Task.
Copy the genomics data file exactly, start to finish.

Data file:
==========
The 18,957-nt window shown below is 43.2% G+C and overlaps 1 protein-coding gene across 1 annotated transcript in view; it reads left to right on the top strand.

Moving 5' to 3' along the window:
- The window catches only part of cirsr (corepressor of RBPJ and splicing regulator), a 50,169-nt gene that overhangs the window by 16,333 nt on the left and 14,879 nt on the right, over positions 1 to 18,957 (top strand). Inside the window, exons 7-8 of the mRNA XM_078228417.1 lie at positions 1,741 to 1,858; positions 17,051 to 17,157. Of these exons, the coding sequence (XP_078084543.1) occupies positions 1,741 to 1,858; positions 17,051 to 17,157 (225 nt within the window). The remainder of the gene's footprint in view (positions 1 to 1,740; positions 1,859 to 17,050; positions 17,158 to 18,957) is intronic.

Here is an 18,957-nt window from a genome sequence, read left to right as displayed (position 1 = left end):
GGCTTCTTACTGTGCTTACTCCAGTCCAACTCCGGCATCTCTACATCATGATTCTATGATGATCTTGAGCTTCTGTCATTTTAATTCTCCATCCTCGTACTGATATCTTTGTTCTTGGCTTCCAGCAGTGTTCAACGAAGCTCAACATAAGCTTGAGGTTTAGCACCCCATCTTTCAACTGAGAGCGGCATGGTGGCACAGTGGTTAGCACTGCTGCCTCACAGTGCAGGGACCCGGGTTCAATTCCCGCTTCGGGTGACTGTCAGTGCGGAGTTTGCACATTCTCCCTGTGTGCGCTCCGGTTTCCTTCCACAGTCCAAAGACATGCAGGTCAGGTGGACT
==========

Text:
The 18,957-nt window shown below is 43.2% G+C and overlaps 1 protein-coding gene across 1 annotated transcript in view; it reads left to right on the top strand.

Moving 5' to 3' along the window:
- The window catches only part of cirsr (corepressor of RBPJ and splicing regulator), a 50,169-nt gene that overhangs the window by 16,333 nt on the left and 14,879 nt on the right, over positions 1 to 18,957 (top strand). Inside the window, exons 7-8 of the mRNA XM_078228417.1 lie at positions 1,741 to 1,858; positions 17,051 to 17,157. Of these exons, the coding sequence (XP_078084543.1) occupies positions 1,741 to 1,858; positions 17,051 to 17,157 (225 nt within the window). The remainder of the gene's footprint in view (positions 1 to 1,740; positions 1,859 to 17,050; positions 17,158 to 18,957) is intronic.

Here is an 18,957-nt window from a genome sequence, read left to right as displayed (position 1 = left end):
GGCTTCTTACTGTGCTTACTCCAGTCCAACTCCGGCATCTCTACATCATGATTCTATGATGATCTTGAGCTTCTGTCATTTTAATTCTCCATCCTCGTACTGATATCTTTGTTCTTGGCTTCCAGCAGTGTTCAACGAAGCTCAACATAAGCTTGAGGTTTAGCACCCCATCTTTCAACTGAGAGCGGCATGGTGGCACAGTGGTTAGCACTGCTGCCTCACAGTGCAGGGACCCGGGTTCAATTCCCGCTTCGGGTGACTGTCAGTGCGGAGTTTGCACATTCTCCCTGTGTGCGCTCCGGTTTCCTTCCACAGTCCAAAGACATGCAGGTCAGGTGGACT